Sizing SAP HANA is different from sizing a classical SAP application. Instead focusing on CPU resources, for SAP HANA memory is the focus and how many CPU resources are required to support a specific amount of RAM. Beside this, we have to consider the different CPU and RAM maximums of vSphere 5.5 and 6, as it defines the maximal size of a virtual SAP HANA VM. To make it even more complex, we have to take into account which workload (SoH or BWoH) will run on the selected SAP HANA system, which CPU and which HANA SPS version will get used, as different CPU socket to RAM ratios exist for all of these combinations.

In the soon to get published new “Architecture Guidelines and Best Practices for Deployments of SAP® HANA® on VMware vSphere®” document, which will be available on www.vmware.com/go/sap-hana, I have detailed sizing formulas specified, which I have defined jointly with SAP. The formula respects hyperthreading with a performance gain of 15% and the used CPU type (amount of available cores), virtualization memory costs and can get used also to calculate the needed vCPUs to support a certain amount of HANA RAM.

Instead of using these sizing formulas, I will explain a simplified way how to size production level ready SAP HANA VMs.

Since we want to leverage hyperthreading, it is required to enable it on the host and that the VMs get configured with the parameter Numa.PreferHT=1. Using this parameter ensures NUMA node locality and forces the ESXi scheduler to use hyperthreads instead of potentially idle cores on other NUMA nodes.

More detailed explanations will be available in the referred VMware SAP HANA guide. As well as storage and network sizing and configuration information.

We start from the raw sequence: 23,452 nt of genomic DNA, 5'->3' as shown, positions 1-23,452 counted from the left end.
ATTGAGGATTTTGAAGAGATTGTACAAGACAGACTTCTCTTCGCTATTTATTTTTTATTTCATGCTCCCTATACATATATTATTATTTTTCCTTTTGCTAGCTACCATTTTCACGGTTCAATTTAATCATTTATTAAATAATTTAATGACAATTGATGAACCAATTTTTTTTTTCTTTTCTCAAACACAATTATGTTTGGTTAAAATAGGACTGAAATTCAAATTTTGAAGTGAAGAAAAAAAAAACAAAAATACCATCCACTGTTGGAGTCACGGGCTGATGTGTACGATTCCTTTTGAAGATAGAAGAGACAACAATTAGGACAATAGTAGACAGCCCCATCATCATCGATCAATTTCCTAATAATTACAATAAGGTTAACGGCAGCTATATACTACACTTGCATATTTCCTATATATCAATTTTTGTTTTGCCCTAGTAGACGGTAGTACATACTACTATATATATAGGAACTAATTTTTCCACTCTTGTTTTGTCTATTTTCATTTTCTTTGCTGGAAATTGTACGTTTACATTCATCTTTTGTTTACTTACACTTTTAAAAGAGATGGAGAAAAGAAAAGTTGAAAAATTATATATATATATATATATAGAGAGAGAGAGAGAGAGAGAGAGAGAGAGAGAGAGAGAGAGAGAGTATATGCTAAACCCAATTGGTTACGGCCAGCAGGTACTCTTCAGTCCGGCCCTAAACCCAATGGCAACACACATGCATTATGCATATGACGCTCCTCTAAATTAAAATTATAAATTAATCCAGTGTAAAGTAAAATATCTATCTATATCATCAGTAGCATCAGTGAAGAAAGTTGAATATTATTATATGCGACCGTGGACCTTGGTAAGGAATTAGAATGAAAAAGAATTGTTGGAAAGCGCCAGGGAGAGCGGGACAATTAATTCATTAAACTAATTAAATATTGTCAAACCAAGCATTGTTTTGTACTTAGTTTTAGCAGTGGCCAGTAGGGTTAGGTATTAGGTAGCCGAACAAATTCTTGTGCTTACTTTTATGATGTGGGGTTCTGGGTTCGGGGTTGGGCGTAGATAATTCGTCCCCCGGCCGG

VMware vSphere SAP HANA relevant Sizing figures

Before we start to size SAP HANA VMs, we have to discuss the current vSphere compute resource maximal sizes and define the current sizing limitation for memory. This limitation is important to understand when sizing a BWoH system on vSphere, as the CPU VM limitation of vSphere 6 of 128 vCPUs will not allow to utilize the theoretical maximum of 4080 GB per VM. Reason is that SAP has defined specific CPU socket to RAM ratios, which are more demanding for an analytical workload like BW. For OLTP like applications like SoH this ratio is higher and here we could size larger memory sizes as even vSphere supports (see below table)!

The table enumerates the current maximal sizing figures for virtualized SAP HANA systems on vSphere. Please note that these figures represent the theoretical sizing maximal sizes and should get aligned after some time to the real live SAP HANA configuration, as you may have less CPU resource need and would therefore be able to increase the memory beyond this theoretical sizing figures. If more VMs get installed on a server or when a single VM will consume the complete available RAM, then also RAM for vSphere has to get reserved. We calculate 1 percent up to 3 percent for vSphere. This depends on the actual VM configuration.

CPU Scale-Up Workload SPS version vSphere Version Maximal “theoretical sizing” RAM size1 Maximal VM size
Haswell Intel Xeon E7-v3 SoH SPS >= 10 5.5 2374.49 GB 64 vCPUs, 1024 GB vRAM
SoH SPS >= 10 6.0 4748.99 GB 128 vCPUs, 4080 GB vRAM
BWoH SPS >= 10 5.5 1582,99 GB 64 vCPUs, 1024 GB vRAM
BWoH SPS >= 10 6.0 3165,99 GB 128 vCPUs, 3072 GB vRAM
BWoH SPS >= 11 6.0 3165,99 GB 128 vCPUs, 3166 GB vRAM

1This is a theoretical sizing maximal figure and got calculated with the referenced sizing formula as documented in the “Architecture Guidelines and Best Practices for Deployments of SAP HANA on VMware vSphere” document, which will available on www.vmware/go/sap-hana.

The figures in above table are relevant when for instance an 8-socket server should get used for a maximal sized virtualized SAP HANA BW system. The RAM sizing limitation should get seen as the first start to size the VM and the RAM may get aligned, after consulting SAP HANA support and sizing teams, to the actual server usage and CPU utilization.

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vRealize Automation 7 converged blueprints

vRealize Automation 7 feature a new Blueprint format. A converged blueprint can have one to many components including:

  • Machines : vCenter, vCloud Air, vCloud Director, Amazon, KVM, Openstack, Citrix Xen, HyperV, SCVMM
  • Network & Security: Security Group, Load balancer, NAT, Routed networks.